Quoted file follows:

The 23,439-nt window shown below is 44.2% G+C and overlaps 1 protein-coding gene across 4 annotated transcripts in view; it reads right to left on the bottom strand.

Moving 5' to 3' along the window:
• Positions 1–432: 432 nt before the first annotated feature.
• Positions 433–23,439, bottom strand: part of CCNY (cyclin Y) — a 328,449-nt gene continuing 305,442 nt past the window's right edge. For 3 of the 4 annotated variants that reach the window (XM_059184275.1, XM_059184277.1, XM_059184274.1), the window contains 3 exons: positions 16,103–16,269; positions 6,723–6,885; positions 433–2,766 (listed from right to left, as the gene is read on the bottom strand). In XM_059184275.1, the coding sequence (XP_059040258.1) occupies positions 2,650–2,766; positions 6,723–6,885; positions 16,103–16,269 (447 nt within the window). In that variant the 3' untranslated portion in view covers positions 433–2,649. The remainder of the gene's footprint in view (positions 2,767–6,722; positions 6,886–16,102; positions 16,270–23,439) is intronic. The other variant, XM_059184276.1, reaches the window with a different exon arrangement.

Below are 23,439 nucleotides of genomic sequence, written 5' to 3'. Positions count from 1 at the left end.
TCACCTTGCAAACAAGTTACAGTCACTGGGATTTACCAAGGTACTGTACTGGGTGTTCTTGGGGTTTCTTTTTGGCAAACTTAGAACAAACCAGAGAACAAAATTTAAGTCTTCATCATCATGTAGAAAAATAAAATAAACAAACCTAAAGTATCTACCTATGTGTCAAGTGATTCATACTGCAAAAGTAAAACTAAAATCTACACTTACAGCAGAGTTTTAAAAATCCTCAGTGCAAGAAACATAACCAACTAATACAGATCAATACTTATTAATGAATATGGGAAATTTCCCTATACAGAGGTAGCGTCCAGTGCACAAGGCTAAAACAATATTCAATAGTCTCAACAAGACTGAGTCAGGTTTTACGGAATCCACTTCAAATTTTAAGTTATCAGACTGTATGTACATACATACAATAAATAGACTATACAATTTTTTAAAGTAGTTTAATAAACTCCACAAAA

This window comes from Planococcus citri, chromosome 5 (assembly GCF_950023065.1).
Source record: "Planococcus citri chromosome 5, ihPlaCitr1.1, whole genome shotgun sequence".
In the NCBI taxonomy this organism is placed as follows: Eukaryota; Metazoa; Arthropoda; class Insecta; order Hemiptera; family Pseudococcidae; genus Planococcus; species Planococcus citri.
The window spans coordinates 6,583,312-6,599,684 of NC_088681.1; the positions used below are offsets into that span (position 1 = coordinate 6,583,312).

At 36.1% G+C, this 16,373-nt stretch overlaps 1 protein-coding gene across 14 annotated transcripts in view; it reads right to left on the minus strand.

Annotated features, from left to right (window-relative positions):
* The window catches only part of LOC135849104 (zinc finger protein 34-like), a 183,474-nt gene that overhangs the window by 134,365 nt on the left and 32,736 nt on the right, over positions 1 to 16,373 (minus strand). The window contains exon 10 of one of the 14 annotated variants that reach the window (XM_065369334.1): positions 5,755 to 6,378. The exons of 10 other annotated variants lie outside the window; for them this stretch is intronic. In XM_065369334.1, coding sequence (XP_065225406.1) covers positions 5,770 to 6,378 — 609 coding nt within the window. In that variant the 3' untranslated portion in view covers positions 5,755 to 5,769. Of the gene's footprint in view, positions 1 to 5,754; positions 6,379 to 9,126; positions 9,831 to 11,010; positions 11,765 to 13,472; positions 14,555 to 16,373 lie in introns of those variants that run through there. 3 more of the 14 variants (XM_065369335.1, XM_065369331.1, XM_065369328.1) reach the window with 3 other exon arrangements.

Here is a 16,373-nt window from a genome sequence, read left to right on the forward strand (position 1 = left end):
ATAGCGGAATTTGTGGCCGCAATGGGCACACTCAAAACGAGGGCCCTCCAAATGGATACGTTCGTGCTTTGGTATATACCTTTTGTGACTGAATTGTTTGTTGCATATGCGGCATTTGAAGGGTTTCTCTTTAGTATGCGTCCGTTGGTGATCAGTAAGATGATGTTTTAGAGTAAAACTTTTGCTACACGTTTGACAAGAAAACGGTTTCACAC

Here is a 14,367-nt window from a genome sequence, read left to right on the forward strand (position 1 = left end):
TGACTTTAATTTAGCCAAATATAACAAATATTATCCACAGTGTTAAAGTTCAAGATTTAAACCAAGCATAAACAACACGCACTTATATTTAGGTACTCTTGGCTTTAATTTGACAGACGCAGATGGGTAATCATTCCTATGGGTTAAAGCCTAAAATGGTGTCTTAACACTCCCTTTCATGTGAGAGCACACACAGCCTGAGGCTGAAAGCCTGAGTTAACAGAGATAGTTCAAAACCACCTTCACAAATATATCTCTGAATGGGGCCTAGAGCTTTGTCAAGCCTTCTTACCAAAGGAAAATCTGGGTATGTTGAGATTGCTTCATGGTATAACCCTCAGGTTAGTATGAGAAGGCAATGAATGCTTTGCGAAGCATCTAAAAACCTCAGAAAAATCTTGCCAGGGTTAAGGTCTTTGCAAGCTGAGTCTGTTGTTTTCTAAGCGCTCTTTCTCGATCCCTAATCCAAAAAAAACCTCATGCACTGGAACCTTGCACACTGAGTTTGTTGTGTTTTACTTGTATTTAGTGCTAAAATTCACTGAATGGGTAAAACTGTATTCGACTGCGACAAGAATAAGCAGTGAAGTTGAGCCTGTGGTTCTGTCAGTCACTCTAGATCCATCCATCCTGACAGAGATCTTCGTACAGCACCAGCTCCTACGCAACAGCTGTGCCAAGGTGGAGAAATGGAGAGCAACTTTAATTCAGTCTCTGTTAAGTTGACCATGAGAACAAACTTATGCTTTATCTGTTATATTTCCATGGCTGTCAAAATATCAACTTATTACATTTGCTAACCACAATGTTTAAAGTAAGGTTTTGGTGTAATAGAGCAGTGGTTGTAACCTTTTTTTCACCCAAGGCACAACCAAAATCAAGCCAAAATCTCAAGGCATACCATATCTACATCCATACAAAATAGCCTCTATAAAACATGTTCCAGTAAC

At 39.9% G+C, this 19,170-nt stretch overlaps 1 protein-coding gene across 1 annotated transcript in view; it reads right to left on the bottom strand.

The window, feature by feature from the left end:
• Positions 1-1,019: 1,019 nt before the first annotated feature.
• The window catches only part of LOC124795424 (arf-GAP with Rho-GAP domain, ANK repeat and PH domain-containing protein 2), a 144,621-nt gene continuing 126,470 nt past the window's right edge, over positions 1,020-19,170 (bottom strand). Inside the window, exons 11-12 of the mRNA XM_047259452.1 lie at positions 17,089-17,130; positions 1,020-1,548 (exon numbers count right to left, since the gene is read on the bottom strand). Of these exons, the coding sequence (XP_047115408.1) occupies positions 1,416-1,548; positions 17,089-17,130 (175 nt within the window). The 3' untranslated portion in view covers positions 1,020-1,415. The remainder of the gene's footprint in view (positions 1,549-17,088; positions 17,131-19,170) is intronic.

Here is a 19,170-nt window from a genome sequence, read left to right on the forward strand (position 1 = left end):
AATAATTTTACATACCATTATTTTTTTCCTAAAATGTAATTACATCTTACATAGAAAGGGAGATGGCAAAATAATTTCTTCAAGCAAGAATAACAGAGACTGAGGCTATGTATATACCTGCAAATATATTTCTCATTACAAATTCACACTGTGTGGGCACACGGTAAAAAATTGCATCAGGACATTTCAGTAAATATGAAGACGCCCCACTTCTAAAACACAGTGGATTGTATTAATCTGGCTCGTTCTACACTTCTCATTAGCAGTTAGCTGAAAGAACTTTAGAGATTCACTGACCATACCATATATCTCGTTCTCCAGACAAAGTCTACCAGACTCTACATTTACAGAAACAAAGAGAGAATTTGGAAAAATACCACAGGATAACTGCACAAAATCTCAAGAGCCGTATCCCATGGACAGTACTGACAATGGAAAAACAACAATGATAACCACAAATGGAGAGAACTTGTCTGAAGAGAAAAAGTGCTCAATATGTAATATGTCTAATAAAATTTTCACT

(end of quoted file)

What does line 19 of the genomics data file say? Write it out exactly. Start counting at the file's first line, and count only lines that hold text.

The window, feature by feature from the left end: